Being a part of the founding family of NASCAR, Kennedy’s family puts no added pressure on him. Racing has been in his blood since the day he was born.

“The cool thing about it is my family is behind me in whatever I want to do, whether I want to drive cars or not,” Kennedy said. “I don’t think there is any pressure at all, but I put pressure on myself. I try to limit myself to the highest standards that I can because I’m very hard on myself.”

Like any other driver, sponsorship is hard to find without strong performances. This season, Kennedy was sponsored by Jacob Companies in 17 events, Wheelwell and Weber Grill made up the other six.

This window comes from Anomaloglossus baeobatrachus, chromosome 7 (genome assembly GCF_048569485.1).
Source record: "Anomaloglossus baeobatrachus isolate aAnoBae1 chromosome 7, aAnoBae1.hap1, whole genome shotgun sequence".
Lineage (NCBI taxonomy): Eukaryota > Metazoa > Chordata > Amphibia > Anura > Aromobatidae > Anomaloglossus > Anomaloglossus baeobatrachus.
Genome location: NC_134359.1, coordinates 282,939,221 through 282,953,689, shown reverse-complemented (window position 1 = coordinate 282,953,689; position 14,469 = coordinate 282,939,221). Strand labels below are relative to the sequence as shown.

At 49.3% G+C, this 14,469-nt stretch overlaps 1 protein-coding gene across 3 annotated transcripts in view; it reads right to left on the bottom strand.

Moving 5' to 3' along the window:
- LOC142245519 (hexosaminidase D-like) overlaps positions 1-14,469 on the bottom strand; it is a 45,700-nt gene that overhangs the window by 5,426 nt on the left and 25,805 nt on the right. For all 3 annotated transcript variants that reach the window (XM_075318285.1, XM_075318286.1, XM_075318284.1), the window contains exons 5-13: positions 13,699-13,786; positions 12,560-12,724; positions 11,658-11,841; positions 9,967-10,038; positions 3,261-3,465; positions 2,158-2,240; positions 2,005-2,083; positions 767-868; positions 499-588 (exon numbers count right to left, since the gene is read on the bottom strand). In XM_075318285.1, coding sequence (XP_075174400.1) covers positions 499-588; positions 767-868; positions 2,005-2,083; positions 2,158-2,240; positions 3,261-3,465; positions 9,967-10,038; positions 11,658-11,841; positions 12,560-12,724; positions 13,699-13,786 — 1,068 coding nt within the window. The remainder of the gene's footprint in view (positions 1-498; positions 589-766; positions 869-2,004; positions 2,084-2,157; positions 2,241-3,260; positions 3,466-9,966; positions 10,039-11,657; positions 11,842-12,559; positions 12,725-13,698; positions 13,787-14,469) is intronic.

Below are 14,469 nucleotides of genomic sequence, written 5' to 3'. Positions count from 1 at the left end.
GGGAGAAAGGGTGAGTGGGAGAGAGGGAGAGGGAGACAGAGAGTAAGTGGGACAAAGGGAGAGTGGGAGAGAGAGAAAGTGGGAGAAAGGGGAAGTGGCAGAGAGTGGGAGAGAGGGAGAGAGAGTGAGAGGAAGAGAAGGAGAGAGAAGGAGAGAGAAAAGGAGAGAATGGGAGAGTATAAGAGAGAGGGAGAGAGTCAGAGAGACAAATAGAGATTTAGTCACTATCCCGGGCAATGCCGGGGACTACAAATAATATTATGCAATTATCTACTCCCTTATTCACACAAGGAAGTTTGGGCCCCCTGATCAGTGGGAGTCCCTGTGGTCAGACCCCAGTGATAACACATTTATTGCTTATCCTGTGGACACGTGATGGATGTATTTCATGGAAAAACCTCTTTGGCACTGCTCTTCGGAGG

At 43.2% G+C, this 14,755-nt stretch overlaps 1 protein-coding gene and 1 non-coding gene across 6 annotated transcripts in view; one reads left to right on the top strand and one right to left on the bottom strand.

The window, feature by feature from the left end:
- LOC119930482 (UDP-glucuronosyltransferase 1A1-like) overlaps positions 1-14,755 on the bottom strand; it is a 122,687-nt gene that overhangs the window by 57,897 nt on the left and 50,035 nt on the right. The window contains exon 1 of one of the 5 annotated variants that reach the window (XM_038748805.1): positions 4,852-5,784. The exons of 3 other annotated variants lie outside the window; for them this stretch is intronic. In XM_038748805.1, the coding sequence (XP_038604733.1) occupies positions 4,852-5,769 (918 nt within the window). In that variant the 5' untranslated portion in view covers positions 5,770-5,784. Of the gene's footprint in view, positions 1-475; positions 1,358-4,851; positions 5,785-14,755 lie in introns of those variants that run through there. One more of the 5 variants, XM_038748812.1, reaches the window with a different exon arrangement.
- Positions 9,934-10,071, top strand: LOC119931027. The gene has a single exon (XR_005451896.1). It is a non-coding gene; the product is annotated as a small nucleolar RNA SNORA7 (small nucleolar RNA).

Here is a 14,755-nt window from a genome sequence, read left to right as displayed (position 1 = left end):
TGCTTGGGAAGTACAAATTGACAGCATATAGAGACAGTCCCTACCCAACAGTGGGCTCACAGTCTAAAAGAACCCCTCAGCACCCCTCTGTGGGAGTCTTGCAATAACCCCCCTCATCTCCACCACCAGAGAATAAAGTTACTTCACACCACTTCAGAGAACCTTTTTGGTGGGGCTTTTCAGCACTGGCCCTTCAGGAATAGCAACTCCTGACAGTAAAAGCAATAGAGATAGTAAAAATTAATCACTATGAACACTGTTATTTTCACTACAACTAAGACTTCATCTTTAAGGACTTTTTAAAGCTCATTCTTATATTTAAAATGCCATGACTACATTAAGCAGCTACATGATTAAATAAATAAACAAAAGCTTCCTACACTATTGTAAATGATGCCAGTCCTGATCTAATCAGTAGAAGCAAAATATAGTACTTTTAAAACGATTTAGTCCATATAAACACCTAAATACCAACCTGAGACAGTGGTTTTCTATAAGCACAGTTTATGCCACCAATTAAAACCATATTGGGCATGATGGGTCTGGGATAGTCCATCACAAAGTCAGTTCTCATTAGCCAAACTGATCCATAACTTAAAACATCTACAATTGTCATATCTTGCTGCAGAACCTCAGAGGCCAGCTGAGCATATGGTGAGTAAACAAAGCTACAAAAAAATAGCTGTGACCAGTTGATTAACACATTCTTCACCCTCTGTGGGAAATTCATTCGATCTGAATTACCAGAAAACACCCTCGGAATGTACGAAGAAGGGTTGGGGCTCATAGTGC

It took NASCAR almost two years to find sponsorship for the premier series, and it’s even harder for teams in lower divisions to find full-time sponsorship.

“Sponsorship is difficult, but we have made a lot of progress in it,” Kennedy said. “I think it’s all about he people you surround yourself with and not only the plan you create, but execute seamlessly. It’s a tough sport, but at the same time there are a lot of cool things going on right now. People have a lot of interest in the sport and makes it easier.”

Being a part of the France family, Kennedy could have taken other career paths, or even a different way of entering the sport. However, he wanted to challenge himself to one day be where he is now.

“Looking back on everything now, there are different things I wish I spent more times doing,” he said.  “I think that when I look back 10 from years now, I might have regrets racing 35 weeks in college. I could have had that time focusing more on my studies and life.”